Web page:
Elevator Technologies prepared a written service repair proposal estimating it would cost $7,800 to fix the elevator, which Tebo accepted. Tebo paid Elevator Technologies a $4,000 deposit to begin work on the elevator and the remaining $3,800 was due upon state inspection of the elevator and before Elevator Technologies would return the elevator to service.
Elevator Technologies repaired the elevator in December 2005, but it was non-operational until the California Division of Occupational Safety and Health (OSHA) inspected it. On January 19, 2006, OSHA and Elevator Technologies inspected the elevator. The elevator passed the inspection, and to expedite return of the elevator to service, Molinari agreed with Tebo to pay Elevator Technologies the remaining $3,800, which was to be deducted from the next month's rent. Elevator Technologies returned the elevator to service on January 19, 2006.
On January 20, 2006, the day after the inspection, the elevator fell to the basement floor and began emitting smoke the first time Molinari tried to use it. That was the last time the elevator functioned.
Molinari called Tebo and told him the elevator fell and that oil was missing from the reservoir. Molinari also called Elevator Technologies, which sent a crew to inspect the elevator. Elevator Technologies confirmed oil was missing from the elevator and concluded the hydraulic jack unit which pushes the elevator up had failed and the oil had leaked underground. Elevator Technologies later verbally estimated it would cost between $40,000 and $100,000 to fix the elevator.
Nearly a month after the elevator failed the second time, Molinari called Tebo's office in Colorado to ask about the status of repairing the elevator and left a message with the receptionist. Molinari called Tebo six days later and left another message again requesting information on the elevator's status.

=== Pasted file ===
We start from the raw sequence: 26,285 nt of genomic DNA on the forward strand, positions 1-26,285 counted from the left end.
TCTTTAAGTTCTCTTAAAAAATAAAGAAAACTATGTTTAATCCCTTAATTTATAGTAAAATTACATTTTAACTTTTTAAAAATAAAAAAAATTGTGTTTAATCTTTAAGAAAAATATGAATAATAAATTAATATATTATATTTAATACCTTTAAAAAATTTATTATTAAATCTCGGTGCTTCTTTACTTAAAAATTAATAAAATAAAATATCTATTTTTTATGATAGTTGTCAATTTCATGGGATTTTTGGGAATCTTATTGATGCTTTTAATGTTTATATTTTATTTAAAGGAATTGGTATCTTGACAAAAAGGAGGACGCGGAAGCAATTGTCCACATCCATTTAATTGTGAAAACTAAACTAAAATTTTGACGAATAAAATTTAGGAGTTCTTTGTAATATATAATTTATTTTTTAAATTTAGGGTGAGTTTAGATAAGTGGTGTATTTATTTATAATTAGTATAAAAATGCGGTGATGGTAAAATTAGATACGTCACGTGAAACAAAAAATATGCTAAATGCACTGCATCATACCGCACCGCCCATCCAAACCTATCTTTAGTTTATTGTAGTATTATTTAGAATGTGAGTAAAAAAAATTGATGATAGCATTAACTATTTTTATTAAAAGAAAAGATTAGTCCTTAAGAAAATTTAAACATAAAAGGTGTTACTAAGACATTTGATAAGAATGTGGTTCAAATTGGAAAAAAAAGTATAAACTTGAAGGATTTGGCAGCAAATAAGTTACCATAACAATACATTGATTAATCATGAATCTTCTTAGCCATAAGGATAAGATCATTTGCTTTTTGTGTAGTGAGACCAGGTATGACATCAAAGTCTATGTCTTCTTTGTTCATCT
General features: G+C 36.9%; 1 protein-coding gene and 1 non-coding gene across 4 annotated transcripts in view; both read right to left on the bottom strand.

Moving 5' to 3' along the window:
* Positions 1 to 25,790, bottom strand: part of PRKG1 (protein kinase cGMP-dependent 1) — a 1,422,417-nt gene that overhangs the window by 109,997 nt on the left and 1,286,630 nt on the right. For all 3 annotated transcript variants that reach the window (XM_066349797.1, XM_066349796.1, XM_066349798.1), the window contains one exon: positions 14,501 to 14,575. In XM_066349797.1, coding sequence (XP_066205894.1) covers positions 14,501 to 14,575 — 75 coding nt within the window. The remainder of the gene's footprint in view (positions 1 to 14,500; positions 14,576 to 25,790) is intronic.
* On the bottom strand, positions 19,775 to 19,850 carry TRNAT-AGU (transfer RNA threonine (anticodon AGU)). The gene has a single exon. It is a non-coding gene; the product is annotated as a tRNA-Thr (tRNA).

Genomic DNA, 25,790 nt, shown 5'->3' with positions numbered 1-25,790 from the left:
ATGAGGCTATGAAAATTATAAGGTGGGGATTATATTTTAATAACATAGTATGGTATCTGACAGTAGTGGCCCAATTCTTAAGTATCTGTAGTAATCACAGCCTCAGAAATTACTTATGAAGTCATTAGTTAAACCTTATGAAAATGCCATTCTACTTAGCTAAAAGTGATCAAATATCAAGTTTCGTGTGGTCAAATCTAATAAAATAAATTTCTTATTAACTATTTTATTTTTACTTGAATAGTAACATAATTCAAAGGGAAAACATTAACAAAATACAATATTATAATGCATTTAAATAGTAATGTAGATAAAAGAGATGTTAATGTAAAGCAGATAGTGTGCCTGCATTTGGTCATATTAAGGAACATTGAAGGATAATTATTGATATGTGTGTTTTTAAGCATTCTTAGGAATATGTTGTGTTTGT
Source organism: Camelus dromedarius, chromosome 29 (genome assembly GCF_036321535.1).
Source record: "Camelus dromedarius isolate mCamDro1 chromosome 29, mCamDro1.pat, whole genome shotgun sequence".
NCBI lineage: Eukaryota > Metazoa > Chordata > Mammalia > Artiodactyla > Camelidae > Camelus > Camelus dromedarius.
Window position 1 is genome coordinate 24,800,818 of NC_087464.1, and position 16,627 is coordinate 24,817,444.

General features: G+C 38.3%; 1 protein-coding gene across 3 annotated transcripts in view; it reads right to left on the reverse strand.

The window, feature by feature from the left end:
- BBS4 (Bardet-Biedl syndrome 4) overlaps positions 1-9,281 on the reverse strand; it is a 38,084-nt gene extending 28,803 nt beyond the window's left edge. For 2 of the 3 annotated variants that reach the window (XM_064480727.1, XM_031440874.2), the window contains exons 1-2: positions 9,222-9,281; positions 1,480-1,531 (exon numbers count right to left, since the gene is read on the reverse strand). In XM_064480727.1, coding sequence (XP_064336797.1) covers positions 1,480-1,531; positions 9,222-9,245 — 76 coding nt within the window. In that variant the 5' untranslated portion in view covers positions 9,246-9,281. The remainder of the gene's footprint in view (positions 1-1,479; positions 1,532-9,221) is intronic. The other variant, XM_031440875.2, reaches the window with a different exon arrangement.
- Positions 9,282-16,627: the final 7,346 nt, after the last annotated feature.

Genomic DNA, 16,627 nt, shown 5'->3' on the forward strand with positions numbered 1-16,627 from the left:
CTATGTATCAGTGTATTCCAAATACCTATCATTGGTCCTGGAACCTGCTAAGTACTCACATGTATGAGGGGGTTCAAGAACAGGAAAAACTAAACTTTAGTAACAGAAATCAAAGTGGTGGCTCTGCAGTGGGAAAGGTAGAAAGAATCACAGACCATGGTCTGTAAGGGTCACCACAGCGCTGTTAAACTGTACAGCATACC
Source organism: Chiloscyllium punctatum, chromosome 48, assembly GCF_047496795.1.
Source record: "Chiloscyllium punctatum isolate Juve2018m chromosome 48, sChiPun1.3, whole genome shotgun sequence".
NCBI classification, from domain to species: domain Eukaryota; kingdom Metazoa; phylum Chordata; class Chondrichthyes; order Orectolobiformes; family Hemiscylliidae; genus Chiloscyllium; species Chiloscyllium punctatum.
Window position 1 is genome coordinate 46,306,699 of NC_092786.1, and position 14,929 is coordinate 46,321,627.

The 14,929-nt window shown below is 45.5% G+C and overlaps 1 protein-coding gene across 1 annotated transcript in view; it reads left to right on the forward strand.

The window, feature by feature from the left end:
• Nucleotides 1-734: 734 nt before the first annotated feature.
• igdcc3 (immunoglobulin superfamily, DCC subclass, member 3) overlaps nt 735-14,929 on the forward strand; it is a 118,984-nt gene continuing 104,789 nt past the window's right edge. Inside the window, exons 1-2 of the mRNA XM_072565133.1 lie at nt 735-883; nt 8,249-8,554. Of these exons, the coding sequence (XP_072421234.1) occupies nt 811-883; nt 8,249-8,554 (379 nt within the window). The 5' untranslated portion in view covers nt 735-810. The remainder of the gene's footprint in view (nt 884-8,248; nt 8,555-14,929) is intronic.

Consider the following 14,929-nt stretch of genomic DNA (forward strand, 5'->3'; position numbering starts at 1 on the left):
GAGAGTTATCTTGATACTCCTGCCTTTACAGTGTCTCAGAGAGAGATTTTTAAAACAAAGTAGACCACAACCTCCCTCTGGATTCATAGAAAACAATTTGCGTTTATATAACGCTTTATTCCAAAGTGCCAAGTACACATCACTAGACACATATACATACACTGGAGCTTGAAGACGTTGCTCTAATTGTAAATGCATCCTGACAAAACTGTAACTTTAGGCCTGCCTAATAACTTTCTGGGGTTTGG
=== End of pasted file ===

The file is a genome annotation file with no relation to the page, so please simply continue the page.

On March 6, 2006, Molinari phoned Tebo and told him it would cost approximately $40,000 to repair the elevator. Tebo asked Molinari to get a written bid. Although Molinari requested Elevator Technologies prepare a written bid, he never obtained one, and Molinari never provided Tebo with a written bid for fixing the elevator. March 2006 was the last time Molinari personally spoke with Tebo prior to filing this lawsuit a year later.
In the summer, Molinari began looking for a new location to operate his furniture business. Molinari executed a purchase agreement for a new building in Lodi in October 2006. The sale closed and title transferred to Molinari on December 22, 2006.
Six days before the sale closed, counsel for Molinari wrote to Tebo about the elevator issues and asserted that it was Tebo's responsibility to maintain the elevator.
On December 21, 2006, counsel for Tebo responded in writing that Tebo had been notified that Molinari had a contract to purchase a building in Lodi for its retail operation. This letter stated, "[i]f your client's main objective is seeking to defeat the lease in an effort to free them up to eliminate their obligation so they can move, we are going to have a problem. [¶] If your client's object [is] simply how to effectively address the proper functioning of the elevator, Mr. Tebo is open to discussing what may need to be done to the ...